Physician anesthesiologist at Stanford at Associated Anesthesiologists Medical Group
Richard Novak, MD is a Stanford physician board certified in anesthesiology and internal medicine.Dr. Novak is an Adjunct Clinical Professor in the Department of Anesthesiology, Perioperative and Pain Medicine at Stanford University, the Medical Director at Waverley Surgery Center in Palo Alto, California, and a member of the Associated Anesthesiologists Medical Group in Palo Alto, California.
Dr. Shirlee Xie, Minneapolis

This week Dr. Shirlee Xie, Associate Director of Hospital Medicine at Hennepin Healthcare in Minneapolis, Minnesota, taped an interview in which she described her personal experiences caring for COVID inpatients. I encourage you to watch the video on this link. Dr. Xie was highly emotional as she made the following remarks regarding COVID: (beginning at 2:53 of the video)

“I don’t think that people can really comprehend how horrific this disease is, unless they’ve been personally touched by it. I mean, people are literately suffocating inside our hospitals, and they are dying alone. And truly, my heart breaks for everybody who has lost their jobs or their housing, and for kids that aren’t able to go to school, and for people that aren’t able to see their families. And they don’t get the luxury to complain about COVID fatigue, and their families don’t get the luxury to complain about it, because they’re living in, like, COVID hell.”

I’d like to emphasize two words that Dr. Xie chose: suffocating and alone.

We’re all going to die someday. There are terrible ways to exit this life, and there are dignified, tranquil exits. 

As a physician, regarding end of life matters I prefer to see people die without pain and without suffering. Gasping for your next breath is a terrible way to exit this world. I place breathing tubes for a living, and I’ve seen patients gasping for their last breaths in emergency rooms, intensive care units, and other hospital settings. These patients are terrified and panicked. It’s an awful way to die. When I was in college and medical school I smoked Marlboros and enjoyed every puff. When I began my internal medicine residency I worked at the Palo Alto VA hospital, where I first saw veterans dying of emphysema and chronic obstructive pulmonary disease (COPD). Many World War II veterans smoked from the 1940s until the 1080s, and had destroyed their lungs. At their baselines they were unable to walk up one flight of stairs. When one of these patients acquired a respiratory viral infection, they would become acutely ill and need to be admitted to the hospital. These patients were gasping for breath and had to be supported in the ICU on ventilators. Being a patient on a ventilator is an ordeal. When you have a breathing tube in your windpipe, you can no longer talk. When you have a breathing tube in your windpipe, the stimulus of that plastic in your trachea is extreme (your reflex is to cough hard and reject the plastic tube from your airway). When you have a breathing tube in your windpipe, you need to be sedated so that you don’t panic, cough, buck, or pull the tube out of your body. After I’d seen a dozen formerly brave soldiers on ventilators, I quit smoking cigarettes for good. I hope never to die that way—sucking for my last breath.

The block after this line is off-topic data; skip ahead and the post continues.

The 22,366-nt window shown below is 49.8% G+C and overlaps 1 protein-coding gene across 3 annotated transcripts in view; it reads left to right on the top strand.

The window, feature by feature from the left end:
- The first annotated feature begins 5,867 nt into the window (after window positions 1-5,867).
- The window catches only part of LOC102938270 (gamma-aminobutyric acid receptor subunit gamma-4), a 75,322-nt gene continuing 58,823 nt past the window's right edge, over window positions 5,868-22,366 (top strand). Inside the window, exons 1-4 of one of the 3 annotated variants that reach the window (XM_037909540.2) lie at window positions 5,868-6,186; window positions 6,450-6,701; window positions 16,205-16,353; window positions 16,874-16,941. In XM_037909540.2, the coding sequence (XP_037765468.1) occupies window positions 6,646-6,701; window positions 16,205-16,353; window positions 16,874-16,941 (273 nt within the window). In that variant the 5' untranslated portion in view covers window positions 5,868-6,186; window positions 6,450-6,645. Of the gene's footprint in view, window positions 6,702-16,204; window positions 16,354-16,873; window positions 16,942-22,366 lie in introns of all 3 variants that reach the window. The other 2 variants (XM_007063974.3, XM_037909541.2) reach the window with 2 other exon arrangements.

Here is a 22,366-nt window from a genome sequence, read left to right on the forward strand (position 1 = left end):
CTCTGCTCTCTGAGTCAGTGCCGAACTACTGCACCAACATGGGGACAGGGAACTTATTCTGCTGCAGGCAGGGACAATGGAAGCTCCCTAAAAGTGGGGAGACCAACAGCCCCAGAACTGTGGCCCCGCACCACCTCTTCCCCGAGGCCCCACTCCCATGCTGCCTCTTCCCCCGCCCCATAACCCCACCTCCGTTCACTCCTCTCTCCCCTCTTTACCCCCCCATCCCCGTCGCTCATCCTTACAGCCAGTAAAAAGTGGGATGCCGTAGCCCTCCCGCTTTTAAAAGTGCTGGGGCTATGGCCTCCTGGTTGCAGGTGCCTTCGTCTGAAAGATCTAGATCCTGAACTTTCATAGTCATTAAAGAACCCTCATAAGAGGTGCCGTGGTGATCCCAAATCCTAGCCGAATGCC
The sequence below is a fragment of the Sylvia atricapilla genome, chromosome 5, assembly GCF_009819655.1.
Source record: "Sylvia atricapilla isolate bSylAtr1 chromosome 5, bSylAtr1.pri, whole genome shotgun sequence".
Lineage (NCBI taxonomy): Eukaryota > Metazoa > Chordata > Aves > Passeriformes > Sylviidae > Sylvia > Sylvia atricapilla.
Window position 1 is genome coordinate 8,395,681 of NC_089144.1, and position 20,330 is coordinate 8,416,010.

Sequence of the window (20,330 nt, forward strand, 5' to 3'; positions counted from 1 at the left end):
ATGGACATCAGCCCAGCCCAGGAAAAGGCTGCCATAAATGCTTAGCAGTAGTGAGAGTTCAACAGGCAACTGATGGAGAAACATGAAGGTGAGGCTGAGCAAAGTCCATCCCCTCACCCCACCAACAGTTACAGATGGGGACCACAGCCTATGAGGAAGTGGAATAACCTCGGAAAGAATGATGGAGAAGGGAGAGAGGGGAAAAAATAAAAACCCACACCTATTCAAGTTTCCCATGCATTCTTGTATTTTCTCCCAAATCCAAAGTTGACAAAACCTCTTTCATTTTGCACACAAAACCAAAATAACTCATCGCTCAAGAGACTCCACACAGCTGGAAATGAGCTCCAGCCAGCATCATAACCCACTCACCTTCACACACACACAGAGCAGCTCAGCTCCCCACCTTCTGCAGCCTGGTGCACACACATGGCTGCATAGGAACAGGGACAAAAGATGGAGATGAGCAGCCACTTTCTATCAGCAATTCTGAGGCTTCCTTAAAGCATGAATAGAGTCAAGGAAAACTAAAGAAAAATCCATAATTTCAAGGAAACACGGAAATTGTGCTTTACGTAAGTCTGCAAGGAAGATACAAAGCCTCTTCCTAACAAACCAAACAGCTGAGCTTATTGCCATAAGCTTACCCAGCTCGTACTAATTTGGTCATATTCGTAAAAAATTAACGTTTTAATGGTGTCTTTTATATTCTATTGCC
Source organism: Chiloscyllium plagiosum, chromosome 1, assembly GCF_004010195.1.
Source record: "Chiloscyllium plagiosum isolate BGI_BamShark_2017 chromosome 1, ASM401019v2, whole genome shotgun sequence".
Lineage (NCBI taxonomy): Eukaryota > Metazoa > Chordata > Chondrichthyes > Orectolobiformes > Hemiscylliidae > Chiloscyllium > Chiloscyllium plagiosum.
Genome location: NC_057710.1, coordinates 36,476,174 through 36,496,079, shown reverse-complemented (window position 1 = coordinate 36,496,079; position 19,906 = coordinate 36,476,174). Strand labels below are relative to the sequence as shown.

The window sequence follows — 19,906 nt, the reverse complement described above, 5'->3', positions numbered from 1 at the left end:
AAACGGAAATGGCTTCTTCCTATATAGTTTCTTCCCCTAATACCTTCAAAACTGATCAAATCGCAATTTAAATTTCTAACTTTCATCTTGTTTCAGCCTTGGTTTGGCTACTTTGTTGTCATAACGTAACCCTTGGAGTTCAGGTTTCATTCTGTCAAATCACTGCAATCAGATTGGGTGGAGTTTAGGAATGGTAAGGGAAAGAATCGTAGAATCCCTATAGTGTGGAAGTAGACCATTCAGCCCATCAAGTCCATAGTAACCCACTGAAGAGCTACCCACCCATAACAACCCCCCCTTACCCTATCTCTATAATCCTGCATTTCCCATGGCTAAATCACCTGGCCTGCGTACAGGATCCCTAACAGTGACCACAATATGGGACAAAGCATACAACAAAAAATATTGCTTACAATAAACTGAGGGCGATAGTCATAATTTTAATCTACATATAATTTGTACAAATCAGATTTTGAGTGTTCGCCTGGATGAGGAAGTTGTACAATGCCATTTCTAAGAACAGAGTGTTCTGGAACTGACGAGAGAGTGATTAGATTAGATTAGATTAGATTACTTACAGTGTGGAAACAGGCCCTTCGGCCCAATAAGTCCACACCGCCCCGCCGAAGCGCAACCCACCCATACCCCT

In the intensive care unit, intubated and ventilated
In the intensive care unit, on a ventilator

When it’s time to die, most of us hope to die with someone we love near us at the bedside. I’ve stood witness to hospice deaths, where family members surround the bed as their loved one drifts off to sleep under the cloak of narcotic sedation and breaths their last. This is a calm, honorable death. No one wants to die alone, staring up at some white ceiling with an array of fluorescent lights as our last image of this world. No one wants to die alone, listening to ICU alarm bells chiming instead of the sound of our spouse’s voice or our children’s voices. Because of social distancing, family members and loved ones are not allowed inside hospital intensive care units during this time of COVID. When you’re dying of COVID, you’re alone, and you may never see the people you love ever again.


Listen to what Doctor Xie says about COVID deaths. Suffocating alone. No one wants to die a premature COVID death. As doctors, we are well aware that the economic downturn of the COVID pandemic is affecting millions of people. An economic downturn such as this is awful. Hopefully Congress will seek to soften the hardship for those without jobs or housing. 

But when you’re dead, you’re dead. You don’t want “COVID hell.” You don’t want to die a COVID death. You don’t want your loved ones to die a COVID death. You don’t want your friends to die a COVID death. You don’t even want people you don’t like to die a COVID death.

Hang in there for a few more months. Do what the CDC and Dr. Fauci advocate: Socially distance, wear masks, and stay home as much as possible unless you’re exercising outside with social distance. 

Vaccines are on their way. This is just one year of our lives. Long lives, we hope. 

Without suffocating alone.



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